Recharging Ni-MH cells and batteries...

Discussion in 'Power Electronics' started by Externet, Sep 16, 2016.

  1. Externet

    Thread Starter AAC Fanatic!

    Nov 29, 2005
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    Hi. Please check any wrongs here :

    - For a cell to be left permanently on trickle charge, do not exceed 0.05 C current
    - For a cell to be left permanently on trickle charge, do not exceed 1.40 Volts
    - For a series of many cells (battery) to be left permanently on trickle charge (until needed), do not exceed 0.05 C current.
    - For a series of many cells (battery) to be left permanently on trickle charge, no cell should go beyond 1.40V, and no cell should be under 1.00 V after one hour of recharging.
    - A cell that goes open in a battery does not harm the others during charging.
    - A cell that goes shorted in a battery during recharge will harm many or all others in the series.
    - NiMH cells are to be recharged on constant current with voltage limiting.
    - Cells do not need to be charged to the maximum of their capabilities/capacity.
    - Undercharged cells do not go bad.
    - Discharged cells do not go bad.
    - Cells exposed to reverse voltage do go bad.
     
  2. AlbertHall

    Well-Known Member

    Jun 4, 2014
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  3. Externet

    Thread Starter AAC Fanatic!

    Nov 29, 2005
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    Yes, I went there before posting.
     
  4. NCSailor

    New Member

    Jun 15, 2013
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    Then I guess you missed the part where it said never leave NiMH batteries (cells) on a charger for more than a day or two.

    Your voltage and current references make sense, however, I think you will find that some (older) cells will not reach 1.4V.
    If a cell goes open it will not harm the other cells, EXCEPT the other cells that are in series will not be charged.
    A cell that goes short (not likely during charging but a definite possibility if left uncharged for a period.) will also not harm the other cells during charging as long as the current is regulated as recommended. BUT, the shorted cell could still have enough internal resistance to develop some heat.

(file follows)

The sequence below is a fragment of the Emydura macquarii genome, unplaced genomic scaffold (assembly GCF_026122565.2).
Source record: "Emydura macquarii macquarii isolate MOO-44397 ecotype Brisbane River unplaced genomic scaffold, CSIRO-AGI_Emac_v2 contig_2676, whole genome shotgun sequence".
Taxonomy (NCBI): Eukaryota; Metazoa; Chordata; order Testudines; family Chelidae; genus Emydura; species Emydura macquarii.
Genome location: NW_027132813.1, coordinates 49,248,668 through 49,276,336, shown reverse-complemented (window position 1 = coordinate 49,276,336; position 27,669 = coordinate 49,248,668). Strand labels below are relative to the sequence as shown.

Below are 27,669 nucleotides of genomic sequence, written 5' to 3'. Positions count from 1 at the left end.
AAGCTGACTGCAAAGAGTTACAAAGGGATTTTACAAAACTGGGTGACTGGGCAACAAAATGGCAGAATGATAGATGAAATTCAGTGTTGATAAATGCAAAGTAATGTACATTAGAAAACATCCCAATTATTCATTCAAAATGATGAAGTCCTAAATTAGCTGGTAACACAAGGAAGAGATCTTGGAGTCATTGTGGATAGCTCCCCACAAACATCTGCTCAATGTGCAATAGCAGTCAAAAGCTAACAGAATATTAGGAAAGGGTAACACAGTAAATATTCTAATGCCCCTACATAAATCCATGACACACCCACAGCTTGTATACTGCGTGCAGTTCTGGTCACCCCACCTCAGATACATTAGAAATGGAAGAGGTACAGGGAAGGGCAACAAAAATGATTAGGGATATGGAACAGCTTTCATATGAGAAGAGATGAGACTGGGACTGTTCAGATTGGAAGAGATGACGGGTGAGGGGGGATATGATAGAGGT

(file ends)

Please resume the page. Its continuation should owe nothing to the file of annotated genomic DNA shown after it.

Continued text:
Undercharged cells when left to continue their fairly high self discharge will become discharged and they do go bad if the voltage falls much below 1.0V /cell.
    Cells exposed to reverse polarity are usually not recoverable or if recovered, they have very much reduced capacity.

    The fact is that while NiMH batteries offer some advantages over NiCads and other battery chemistries, they are a poor choice for standby power systems and their charging requirements are much more finicky than NiCad, Li-Ion, and Lead Acid batteries. They are also not as good as NiCads for high discharge rates. Discharge rates should generally be less than C/2 unless short life is acceptable.
     
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  5. Externet

    Thread Starter AAC Fanatic!

    Nov 29, 2005
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    Thank you, NCSailor.
    I may have missed that part. I was trying to discern if a battery that has already finished its proper charging process, and exhibiting a stable 'X' Volts after a day or two out of the charger, could be connected to a source of exactly that 'X' Volts with zero charging current indefinitely. (Thinking just on keeping up with any self-discharge effect)
     
  6. AlbertHall

    Well-Known Member

    Jun 4, 2014
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    If it keeps up with self-discharge then the charging current won't be zero.
    Further the battery voltage will vary with temperature changes.
     
  7. ian field

    Distinguished Member

    Oct 27, 2012
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    Nickel chemistry cells will eventually die if left permanently on trickle charge - they like to be fully discharged occasionally, the cadmium types particularly thrive on healthy exercise.

    Terminal voltage is a bit of a moving target - normally, the terminal voltage rises slightly just before full charge then drops back (more subtle on Ni-Mh). They have a marked tempco and IIRC: the terminal voltage drop at full charge is caused by the temperature rise at that point.

    Settled down to float charging and at room temperature - 1.37V/cell may be more like it.
     
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